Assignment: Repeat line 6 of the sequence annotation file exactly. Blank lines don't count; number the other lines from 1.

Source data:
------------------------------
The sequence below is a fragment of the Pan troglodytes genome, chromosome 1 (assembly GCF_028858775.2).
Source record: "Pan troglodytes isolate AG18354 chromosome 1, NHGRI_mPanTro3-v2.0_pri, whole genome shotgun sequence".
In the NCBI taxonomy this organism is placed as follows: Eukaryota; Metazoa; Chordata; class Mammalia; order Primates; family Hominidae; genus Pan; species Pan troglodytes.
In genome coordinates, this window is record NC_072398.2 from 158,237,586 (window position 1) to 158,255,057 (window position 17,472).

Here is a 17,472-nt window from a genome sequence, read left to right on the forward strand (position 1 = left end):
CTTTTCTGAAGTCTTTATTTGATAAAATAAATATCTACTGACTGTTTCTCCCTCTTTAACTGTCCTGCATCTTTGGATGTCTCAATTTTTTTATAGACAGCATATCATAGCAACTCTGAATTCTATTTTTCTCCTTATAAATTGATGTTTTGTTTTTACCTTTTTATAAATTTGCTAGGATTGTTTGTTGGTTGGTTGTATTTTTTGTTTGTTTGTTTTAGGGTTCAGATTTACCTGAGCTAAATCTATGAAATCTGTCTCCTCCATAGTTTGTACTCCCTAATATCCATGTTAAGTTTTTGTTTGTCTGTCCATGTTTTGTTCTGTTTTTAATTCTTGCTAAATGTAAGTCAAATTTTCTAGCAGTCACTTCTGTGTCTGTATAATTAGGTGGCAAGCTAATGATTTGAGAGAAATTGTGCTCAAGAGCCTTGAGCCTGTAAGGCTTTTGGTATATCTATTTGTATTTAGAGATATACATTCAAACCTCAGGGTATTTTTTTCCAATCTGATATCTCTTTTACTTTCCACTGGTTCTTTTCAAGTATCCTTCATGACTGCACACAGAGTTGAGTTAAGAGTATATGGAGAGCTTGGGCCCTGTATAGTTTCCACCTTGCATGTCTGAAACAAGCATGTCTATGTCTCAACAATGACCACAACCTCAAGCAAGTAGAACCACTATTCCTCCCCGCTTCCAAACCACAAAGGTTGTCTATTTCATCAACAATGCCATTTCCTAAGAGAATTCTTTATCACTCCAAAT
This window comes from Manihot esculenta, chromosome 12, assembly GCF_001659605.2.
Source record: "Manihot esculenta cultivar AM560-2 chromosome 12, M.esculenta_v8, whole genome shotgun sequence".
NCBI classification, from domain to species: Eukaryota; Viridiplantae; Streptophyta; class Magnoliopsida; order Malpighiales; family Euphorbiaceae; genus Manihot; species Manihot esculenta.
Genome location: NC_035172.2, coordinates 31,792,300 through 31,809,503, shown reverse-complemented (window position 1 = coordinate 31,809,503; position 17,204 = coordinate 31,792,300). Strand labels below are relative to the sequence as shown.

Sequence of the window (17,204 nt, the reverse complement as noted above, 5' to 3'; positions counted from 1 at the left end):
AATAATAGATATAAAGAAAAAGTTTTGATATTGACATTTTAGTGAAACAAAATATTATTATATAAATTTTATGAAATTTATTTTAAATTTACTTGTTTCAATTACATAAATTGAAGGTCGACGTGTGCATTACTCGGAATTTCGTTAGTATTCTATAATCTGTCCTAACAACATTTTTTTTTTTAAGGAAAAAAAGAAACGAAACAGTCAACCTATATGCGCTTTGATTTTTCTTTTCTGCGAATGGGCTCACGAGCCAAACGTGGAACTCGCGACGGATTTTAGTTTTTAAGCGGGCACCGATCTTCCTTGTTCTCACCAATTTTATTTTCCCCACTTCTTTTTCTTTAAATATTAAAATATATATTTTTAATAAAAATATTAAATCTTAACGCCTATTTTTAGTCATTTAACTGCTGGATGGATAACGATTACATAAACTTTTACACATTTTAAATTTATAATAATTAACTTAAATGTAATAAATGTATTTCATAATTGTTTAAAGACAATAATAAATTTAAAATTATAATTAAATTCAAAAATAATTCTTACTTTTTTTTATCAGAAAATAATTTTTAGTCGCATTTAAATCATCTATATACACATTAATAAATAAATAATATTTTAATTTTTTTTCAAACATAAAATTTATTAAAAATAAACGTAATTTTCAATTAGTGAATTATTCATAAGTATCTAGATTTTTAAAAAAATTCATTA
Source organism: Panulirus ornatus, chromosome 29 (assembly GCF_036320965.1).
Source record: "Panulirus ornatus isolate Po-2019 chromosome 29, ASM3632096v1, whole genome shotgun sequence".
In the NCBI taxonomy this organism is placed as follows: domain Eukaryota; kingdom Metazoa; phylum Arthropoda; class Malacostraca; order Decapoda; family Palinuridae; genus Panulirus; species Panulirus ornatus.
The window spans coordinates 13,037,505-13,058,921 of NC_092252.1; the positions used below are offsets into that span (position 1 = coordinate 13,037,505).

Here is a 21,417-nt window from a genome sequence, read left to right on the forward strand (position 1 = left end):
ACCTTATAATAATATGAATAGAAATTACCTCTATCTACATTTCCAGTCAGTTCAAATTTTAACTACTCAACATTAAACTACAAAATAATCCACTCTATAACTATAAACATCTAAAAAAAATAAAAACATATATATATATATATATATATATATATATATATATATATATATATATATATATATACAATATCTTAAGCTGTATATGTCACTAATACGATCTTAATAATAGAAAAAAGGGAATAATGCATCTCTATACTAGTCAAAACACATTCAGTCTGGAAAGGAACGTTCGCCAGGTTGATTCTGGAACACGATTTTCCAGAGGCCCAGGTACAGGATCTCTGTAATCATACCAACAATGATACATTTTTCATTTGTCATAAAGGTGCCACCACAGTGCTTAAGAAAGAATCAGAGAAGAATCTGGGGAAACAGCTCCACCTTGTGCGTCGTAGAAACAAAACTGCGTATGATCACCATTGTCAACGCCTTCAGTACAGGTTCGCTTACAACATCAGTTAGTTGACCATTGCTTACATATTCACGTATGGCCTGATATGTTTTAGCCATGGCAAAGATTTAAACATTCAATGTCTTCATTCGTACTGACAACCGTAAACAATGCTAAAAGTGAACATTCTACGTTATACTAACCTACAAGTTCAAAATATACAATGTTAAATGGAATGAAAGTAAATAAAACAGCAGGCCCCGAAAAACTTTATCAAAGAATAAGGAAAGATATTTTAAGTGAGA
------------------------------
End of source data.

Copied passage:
CTTTTCTGAAGTCTTTATTTGATAAAATAAATATCTACTGACTGTTTCTCCCTCTTTAACTGTCCTGCATCTTTGGATGTCTCAATTTTTTTATAGACAGCATATCATAGCAACTCTGAATTCTATTTTTCTCCTTATAAATTGATGTTTTGTTTTTACCTTTTTATAAATTTGCTAGGATTGTTTGTTGGTTGGTTGTATTTTTTGTTTGTTTGTTTTAGGGTTCAGATTTACCTGAGCTAAATCTATGAAATCTGTCTCCTCCATAGTTTGTACTCCCTAATATCCATGTTAAGTTTTTGTTTGTCTGTCCATGTTTTGTTCTGTTTTTAATTCTTGCTAAATGTAAGTCAAATTTTCTAGCAGTCACTTCTGTGTCTGTATAATTAGGTGGCAAGCTAATGATTTGAGAGAAATTGTGCTCAAGAGCCTTGAGCCTGTAAGGCTTTTGGTATATCTATTTGTATTTAGAGATATACATTCAAACCTCAGGGTATTTTTTTCCAATCTGATATCTCTTTTACTTTCCACTGGTTCTTTTCAAGTATCCTTCATGACTGCACACAGAGTTGAGTTAAGAGTATATGGAGAGCTTGGGCCCTGTATAGTTTCCACCTTGCATGTCTGAAACAAGCATGTCTATGTCTCAACAATGACCACAACCTCAAGCAAGTAGAACCACTATTCCTCCCCGCTTCCAAACCACAAAGGTTGTCTATTTCATCAACAATGCCATTTCCTAAGAGAATTCTTTATCACTCCAAAT